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A History of Indian Philosophy, Volume 1

There is also this external similarity


J.H. Woods of Harvard University is therefore in a way justified in his unwillingness to identify the grammarian and the Yoga editor on the slender evidence of these commentators. It is indeed curious to notice that the great commentators of the grammar school such as Bhart@rhari, Kaiyya@ta, Vamana, Jayaditya, Nages'a, etc. are silent on this point. This is indeed a point against the identification of the two Patanjalis by some Yoga and medical commentators of a later age. And if other proofs are available which go against such an identification, we could not think the grammarian and the Yoga writer to be the same person.

Let us now see if Patanjali's grammatical work contains anything which may lead us to think that he was not the same person as the writer on Yoga. Professor Woods supposes that the philosophic concept of substance (_dravya_) of the two Patanjalis differs and therefore they cannot be identified. He holds that dravya is described in _Vyasabha@sya_ in one place as being the unity of species and qualities (_samanyavis'e@satmaka_), whereas the _Mahabha@sya_ holds that a dravya denotes a genus and also specific qualities according as the emphasis or stress is laid on either side. I fail to see how these ideas are totally antagonistic. Moreover, we know that these two views were held by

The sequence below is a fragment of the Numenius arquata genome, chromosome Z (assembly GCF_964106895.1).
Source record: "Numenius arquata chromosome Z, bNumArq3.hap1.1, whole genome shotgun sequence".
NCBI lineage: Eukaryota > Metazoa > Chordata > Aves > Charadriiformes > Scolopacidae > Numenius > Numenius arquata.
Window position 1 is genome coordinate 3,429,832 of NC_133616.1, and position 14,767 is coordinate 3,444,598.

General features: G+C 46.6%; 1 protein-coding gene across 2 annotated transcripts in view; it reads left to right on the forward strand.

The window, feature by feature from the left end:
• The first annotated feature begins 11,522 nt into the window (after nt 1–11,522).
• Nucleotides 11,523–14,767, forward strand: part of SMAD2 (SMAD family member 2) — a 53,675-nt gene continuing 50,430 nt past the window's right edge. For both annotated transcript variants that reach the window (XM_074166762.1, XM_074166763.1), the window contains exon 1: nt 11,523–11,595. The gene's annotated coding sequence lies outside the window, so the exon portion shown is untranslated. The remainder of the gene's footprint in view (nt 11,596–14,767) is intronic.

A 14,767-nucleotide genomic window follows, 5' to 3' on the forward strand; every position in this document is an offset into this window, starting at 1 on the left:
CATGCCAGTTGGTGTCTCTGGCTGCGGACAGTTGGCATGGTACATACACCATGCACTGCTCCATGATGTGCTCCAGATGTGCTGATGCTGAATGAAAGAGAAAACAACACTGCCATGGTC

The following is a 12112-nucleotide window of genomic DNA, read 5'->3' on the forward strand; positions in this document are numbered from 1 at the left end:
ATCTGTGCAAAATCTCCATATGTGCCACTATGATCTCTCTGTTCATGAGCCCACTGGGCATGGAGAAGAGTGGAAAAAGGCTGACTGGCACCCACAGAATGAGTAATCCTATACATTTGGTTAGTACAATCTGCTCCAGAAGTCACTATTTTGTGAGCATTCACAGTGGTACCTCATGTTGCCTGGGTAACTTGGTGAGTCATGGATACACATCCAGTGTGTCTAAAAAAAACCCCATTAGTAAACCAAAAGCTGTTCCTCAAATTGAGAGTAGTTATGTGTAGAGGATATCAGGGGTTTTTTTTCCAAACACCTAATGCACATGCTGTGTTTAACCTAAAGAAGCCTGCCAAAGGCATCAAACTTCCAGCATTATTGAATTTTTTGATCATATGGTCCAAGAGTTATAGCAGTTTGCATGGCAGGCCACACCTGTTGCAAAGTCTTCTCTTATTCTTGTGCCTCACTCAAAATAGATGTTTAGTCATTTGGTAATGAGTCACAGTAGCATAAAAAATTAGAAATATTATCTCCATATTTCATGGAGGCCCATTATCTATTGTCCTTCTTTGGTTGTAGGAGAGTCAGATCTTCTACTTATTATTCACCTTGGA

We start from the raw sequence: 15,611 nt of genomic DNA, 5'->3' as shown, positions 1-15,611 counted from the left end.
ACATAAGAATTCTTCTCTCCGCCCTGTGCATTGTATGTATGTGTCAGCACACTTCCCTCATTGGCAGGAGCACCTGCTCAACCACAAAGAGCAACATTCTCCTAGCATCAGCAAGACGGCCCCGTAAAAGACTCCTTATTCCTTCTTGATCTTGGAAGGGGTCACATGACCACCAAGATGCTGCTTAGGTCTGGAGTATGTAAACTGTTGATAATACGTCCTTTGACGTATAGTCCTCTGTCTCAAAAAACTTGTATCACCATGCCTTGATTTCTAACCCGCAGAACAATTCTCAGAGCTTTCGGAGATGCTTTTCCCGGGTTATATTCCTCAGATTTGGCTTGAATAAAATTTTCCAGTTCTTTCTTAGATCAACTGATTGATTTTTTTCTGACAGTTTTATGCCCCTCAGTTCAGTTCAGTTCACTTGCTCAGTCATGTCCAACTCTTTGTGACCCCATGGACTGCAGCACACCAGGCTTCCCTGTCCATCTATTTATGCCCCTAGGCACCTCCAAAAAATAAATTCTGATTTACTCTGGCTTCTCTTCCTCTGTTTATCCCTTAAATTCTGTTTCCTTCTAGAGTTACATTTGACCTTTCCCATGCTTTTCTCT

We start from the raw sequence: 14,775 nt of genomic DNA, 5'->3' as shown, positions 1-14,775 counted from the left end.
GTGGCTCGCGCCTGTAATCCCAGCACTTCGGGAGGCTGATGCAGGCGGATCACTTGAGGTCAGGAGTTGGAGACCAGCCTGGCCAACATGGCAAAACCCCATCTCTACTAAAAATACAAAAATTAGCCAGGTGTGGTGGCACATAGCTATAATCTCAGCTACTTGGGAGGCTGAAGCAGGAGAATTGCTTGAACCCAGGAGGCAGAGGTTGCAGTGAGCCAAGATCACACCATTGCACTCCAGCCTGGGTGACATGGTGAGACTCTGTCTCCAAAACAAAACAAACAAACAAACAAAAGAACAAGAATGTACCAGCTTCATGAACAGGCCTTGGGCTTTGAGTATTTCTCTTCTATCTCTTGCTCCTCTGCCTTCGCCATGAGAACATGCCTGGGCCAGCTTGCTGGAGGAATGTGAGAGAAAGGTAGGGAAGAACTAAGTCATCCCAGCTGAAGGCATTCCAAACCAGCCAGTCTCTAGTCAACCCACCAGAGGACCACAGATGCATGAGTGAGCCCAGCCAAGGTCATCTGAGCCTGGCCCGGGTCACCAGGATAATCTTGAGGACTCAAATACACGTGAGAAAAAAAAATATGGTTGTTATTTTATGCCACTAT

Vya@di and Vajapyayana (Vya@di holding that words denoted qualities or dravya

and Vajapyayana holding that words denoted species [Footnote ref 1]). Even Pa@nini had these two different ideas in "_jatyakhyayamekasmin bahuvacanamanyatarasyam_" and "_sarupanamekas'e@samekavibhaktau_," and Patanjali the writer of the _Mahabha@sya_ only combined these two views. This does not show that he opposes the view of _Vyasabha@sya_, though we must remember that even if he did, that would not prove anything with regard to the writer of the sutras. Moreover, when we read that dravya is spoken of in the _Mahabha@sya_ as that object which is the specific kind of the conglomeration of its parts, just as a cow is of its tail, hoofs, horns, etc.--"_yat sasnala@ngulakakudakhuravi@sa@nyartharupam_," we are reminded of its similarity with "_ayutasiddhavayavabhedanugata@h samuha@h dravyam_" (a conglomeration of interrelated parts is called dravya) in the _Vyasabhasya_. So far as I have examined the _Mahabha@sya_ I have not been able to discover anything there which can warrant us in holding that the two Patanjalis cannot be identified. There are no doubt many apparent divergences of view, but even in these it is only the traditional views of the old grammarians that are exposed and reconciled, and it would be very unwarrantable for us to judge anything about the personal views of the grammarian from them. I am also convinced that the writer of the _Mahabha@sya_ knew most of the important points of the Sa@mkhya-Yoga metaphysics; as a few examples I may refer to the gu@na theory (1. 2. 64, 4. 1. 3), the Sa@mkhya dictum of ex nihilo nihil fit (1. 1. 56), the ideas of time (2. 2. 5, 3. 2. 123), the idea of the return of similars into similars (1. 1. 50), the idea of change _vikara_ as production of new qualities _gu@nantaradhana_ (5. 1. 2, 5. 1. 3) and the distinction of indriya and Buddhi (3. 3. 133). We may add to it that the _Mahabha@sya_ agrees with the Yoga view as regards the Spho@tavada, which is not held in common by any other school of Indian philosophy. There is also this external similarity, that unlike any other work they both begin their works in a similar manner (_atha yoganus'asanam_ and _athas'abdanus'asanam_)--"now begins the compilation of the instructions on Yoga" (_Yoga sutra_)--and "now begins the compilation of the instructions of words" (_Mahabha@sya_).

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